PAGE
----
Not-So-Bad-For-You Squash Pie

This healthy and delicious pie comes from the lovely chefs of True Food Kitchen. The first time we ate at True Food was last year in San Diego, CA. We found it by chance during a day trip and were immediately hooked on the concept: a menu built around an anti-inflammatory diet. This is a dream that I've been hoping would come true! Being able to walk into a restaurant and knowing that whatever you pick has actual nutritional benefits. What a relief!

The hubs and I are all about healthy eats so it's not wonder my in-laws are hooked as well. My father-in-law had a slice of the Squash Pie and raved about it for days after. Much to my delight and surprise, True Food Kitchen was kind enough to actually publish the recipe for public consumption!

This pie is "not-so-bad for you" which is not license to eat the whole thing in one sitting though you may be tempted. There's still a 3/4 cup of sugar in the mix. It's dessert after all people! 

What makes this pie less evil than other traditional pies is the lack of ingredients like condensed milk, half-and-half, and heavy cream. Instead, the recipe calls for coconut milk which has much more nutrients. The crust skirts away from butter and uses tahini (sesame paste) as a binding agent with a hint of sweetness from maple syrup, a natural sweetener. What I really enjoyed was the use of brandy because it smells so heavenly - it's like concentrated vanilla. Play with the spice ratio until you love the flavor of the mix - you know me and the cinnamon!

The other perk is that if you use the vegan graham crackers in the crust - than you can serve this pie to a vegan audience! Don't wait for Thanksgiving to enjoy a slice! It tastes great with a scoop of vanilla gelato or a big dollop of coconut whipped cream. Personally, I enjoyed it after a thorough chilling in the fridge.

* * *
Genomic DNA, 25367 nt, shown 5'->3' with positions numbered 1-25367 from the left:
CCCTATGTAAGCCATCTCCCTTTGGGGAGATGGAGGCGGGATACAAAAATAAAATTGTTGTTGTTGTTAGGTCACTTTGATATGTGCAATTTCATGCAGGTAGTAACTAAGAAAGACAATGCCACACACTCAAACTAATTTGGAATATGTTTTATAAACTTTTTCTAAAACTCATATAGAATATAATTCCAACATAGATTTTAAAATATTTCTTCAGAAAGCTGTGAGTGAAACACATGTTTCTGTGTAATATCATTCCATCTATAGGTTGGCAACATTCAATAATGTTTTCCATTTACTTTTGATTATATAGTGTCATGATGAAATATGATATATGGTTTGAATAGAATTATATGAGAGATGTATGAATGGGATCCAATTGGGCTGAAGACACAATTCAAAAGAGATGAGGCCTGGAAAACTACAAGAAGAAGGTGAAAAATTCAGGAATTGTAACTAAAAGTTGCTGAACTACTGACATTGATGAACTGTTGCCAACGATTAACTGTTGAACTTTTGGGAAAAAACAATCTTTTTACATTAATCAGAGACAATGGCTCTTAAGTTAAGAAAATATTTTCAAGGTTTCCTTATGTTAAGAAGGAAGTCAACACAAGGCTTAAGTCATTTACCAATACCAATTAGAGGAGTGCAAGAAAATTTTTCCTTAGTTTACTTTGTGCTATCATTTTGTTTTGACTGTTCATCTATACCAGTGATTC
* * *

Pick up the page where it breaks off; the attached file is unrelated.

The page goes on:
Have a fantastic week!

Not-So-Bad-For-You Squash Pie
from True Food Kitchen

1 packages vegan graham crackers, pulverized
2 tablespoons sesame tahini
 2 1/2 tablespoons maple syrup
1/2 tablespoon water
1/2 tablespoon grape seed oil

For the crust, blend all ingredients until well combined. Press the crust into a pan and up the sides.  Bake crust for 15 minutes at 325 degrees, until the crust is dry and crisp. Set aside.

3 cups pureed squash — chef Cory Holland recommends butternut
1/4 cup light brown sugar
1/2 cup granulated sugar
1/2 teaspoons salt
1/3 teaspoon ground ginger
pinch of ground cloves
3/4 teaspoon cinnamon
2 tablespoons brandy
3/4 cups coconut milk
2 tablespoons arrowroot powder
scant dash of nutmeg, if desired

For the filling, bake a whole squash (butternut, buttercup, Hubbard, Tahitian, etc.) at 375 degrees wrapped in aluminum file until it is soft enough to pierce easily with a toothpick (about an hour). Cool, cut in half, remove the seeds, and scoop out the flesh. Mash the flesh and measure out three cups.

Blend the squash with the remaining ingredients until smooth and pour the mixture into the baked crust. Bake the pie at 400 degrees for 50 to 60 minutes, until browned and set. Cool at room temperature and then chill overnight in the refrigerator. Serve cold or cool with a dollop of sweetened, whipped coconut cream. Holland adds vanilla bean paste to his whipped coconut cream.